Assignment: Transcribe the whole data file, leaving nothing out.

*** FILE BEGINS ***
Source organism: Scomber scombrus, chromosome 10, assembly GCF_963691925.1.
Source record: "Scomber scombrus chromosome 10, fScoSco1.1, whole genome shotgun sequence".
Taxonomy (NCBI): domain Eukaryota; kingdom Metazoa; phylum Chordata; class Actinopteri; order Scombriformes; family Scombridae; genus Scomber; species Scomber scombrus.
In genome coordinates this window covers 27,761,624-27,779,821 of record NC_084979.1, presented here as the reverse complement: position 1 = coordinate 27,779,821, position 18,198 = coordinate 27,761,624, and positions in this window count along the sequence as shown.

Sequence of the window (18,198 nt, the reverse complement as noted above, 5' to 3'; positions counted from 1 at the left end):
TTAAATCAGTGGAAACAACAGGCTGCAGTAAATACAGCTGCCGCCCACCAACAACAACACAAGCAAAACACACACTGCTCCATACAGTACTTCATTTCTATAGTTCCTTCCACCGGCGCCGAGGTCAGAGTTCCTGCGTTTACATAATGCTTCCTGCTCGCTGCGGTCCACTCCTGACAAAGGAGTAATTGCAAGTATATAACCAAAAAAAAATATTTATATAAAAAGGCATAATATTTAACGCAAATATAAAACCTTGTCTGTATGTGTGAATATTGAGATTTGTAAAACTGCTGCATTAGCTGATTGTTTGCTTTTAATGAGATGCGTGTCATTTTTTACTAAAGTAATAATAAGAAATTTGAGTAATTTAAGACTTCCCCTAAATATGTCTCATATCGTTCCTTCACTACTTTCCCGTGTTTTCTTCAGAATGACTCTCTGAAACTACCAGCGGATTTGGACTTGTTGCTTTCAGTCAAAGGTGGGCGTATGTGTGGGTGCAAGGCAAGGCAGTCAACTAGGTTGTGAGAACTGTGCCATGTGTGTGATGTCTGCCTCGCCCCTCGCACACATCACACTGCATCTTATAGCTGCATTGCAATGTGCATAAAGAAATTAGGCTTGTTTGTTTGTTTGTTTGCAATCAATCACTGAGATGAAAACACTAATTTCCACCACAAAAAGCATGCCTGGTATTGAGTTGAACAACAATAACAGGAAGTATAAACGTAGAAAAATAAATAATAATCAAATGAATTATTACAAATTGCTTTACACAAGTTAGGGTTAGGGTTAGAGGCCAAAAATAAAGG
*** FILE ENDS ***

Source organism: Scomber scombrus, chromosome 10, assembly GCF_963691925.1.
Source record: "Scomber scombrus chromosome 10, fScoSco1.1, whole genome shotgun sequence".
Taxonomy (NCBI): domain Eukaryota; kingdom Metazoa; phylum Chordata; class Actinopteri; order Scombriformes; family Scombridae; genus Scomber; species Scomber scombrus.
In genome coordinates this window covers 27,761,624-27,779,821 of record NC_084979.1, presented here as the reverse complement: position 1 = coordinate 27,779,821, position 18,198 = coordinate 27,761,624, and positions in this window count along the sequence as shown.

Sequence of the window (18,198 nt, the reverse complement as noted above, 5' to 3'; positions counted from 1 at the left end):
TTAAATCAGTGGAAACAACAGGCTGCAGTAAATACAGCTGCCGCCCACCAACAACAACACAAGCAAAACACACACTGCTCCATACAGTACTTCATTTCTATAGTTCCTTCCACCGGCGCCGAGGTCAGAGTTCCTGCGTTTACATAATGCTTCCTGCTCGCTGCGGTCCACTCCTGACAAAGGAGTAATTGCAAGTATATAACCAAAAAAAAATATTTATATAAAAAGGCATAATATTTAACGCAAATATAAAACCTTGTCTGTATGTGTGAATATTGAGATTTGTAAAACTGCTGCATTAGCTGATTGTTTGCTTTTAATGAGATGCGTGTCATTTTTTACTAAAGTAATAATAAGAAATTTGAGTAATTTAAGACTTCCCCTAAATATGTCTCATATCGTTCCTTCACTACTTTCCCGTGTTTTCTTCAGAATGACTCTCTGAAACTACCAGCGGATTTGGACTTGTTGCTTTCAGTCAAAGGTGGGCGTATGTGTGGGTGCAAGGCAAGGCAGTCAACTAGGTTGTGAGAACTGTGCCATGTGTGTGATGTCTGCCTCGCCCCTCGCACACATCACACTGCATCTTATAGCTGCATTGCAATGTGCATAAAGAAATTAGGCTTGTTTGTTTGTTTGTTTGCAATCAATCACTGAGATGAAAACACTAATTTCCACCACAAAAAGCATGCCTGGTATTGAGTTGAACAACAATAACAGGAAGTATAAACGTAGAAAAATAAATAATAATCAAATGAATTATTACAAATTGCTTTACACAAGTTAGGGTTAGGGTTAGAGGCCAAAAATAAAGG